Objectives: To test the effect of nephron-sparing surgery (NSS) vs radical nephrectomy (RN) on cancer-specific mortality (CSM) in patients with T1bN0M0 renal cell carcinoma (RCC) in a population-based cohort. To date, only few series from tertiary care centers supported the use of NSS for T1bN0M0 (range 4-7 cm) RCC. Methods: The Surveillance, Epidemiology, and End Results database allowed us to identify 275 NSS (5.3%) and 4866 RN (94.7%) patients treated for T1bN0M0 RCC between 1988 and 2004. Analyses matched for age, year of surgery, tumor size, and Fuhrman grade addressed the effect of nephrectomy type (NSS vs RN) on CSM. Results: Five years after surgery, the surviving proportions of NSS and RN patients matched for age, tumor size, and year of surgery were respectively 91.4 and 95.3% and 90.1 and 93.8% in the cohort, where additional matching for Fuhrman grade was performed. Neither of the matched analyses resulted in statistically significant CSM difference (P = .1 and .4) between NSS and RN. Similarly, competing-risks regression analyses based on both matching schemes also failed to reveal statistically significant CSM differences (P = .3 and .3). Conclusions: Our study represents the largest and the only population-based analysis of cancer control efficacy of NSS vs RN in T1bN0M0 RCC. It indicates that NSS does provide equivalent cancer control relative to RN. In consequence, based on cancer control equivalence, NSS should be given equal consideration to RN in patients with T1bN0M0 lesions. Crown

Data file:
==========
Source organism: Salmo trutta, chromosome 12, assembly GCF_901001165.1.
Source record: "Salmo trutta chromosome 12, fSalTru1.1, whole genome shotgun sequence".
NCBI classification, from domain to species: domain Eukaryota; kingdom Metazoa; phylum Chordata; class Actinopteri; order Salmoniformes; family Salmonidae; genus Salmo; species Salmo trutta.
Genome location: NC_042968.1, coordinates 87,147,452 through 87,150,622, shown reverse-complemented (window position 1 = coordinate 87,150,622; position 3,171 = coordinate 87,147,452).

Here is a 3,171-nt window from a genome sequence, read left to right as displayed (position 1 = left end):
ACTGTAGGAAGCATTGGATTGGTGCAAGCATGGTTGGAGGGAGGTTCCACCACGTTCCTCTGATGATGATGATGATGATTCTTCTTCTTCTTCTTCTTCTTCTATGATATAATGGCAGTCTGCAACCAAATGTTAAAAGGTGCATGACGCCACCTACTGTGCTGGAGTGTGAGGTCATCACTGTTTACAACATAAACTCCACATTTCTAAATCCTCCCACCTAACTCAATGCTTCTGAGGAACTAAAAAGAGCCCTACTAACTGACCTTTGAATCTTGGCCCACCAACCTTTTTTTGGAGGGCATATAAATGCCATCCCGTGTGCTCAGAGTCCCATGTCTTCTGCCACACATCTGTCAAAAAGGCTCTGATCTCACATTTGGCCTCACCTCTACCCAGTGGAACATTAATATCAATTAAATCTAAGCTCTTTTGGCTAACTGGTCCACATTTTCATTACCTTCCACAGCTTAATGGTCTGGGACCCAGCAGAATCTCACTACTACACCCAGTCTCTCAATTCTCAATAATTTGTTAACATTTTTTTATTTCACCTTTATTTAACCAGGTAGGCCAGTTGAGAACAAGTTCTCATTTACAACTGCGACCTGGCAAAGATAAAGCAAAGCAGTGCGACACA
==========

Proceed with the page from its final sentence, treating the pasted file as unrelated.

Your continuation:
Bibliographical noteFunding Information:
Pierre I. Karakiewicz is partially supported by the University of Montreal Health Center Urology Associates, Fonds de la Recherche en santé du Quebec, the University of Montreal Department of Surgery and the University of Montreal Health Center (CHUM) Foundation.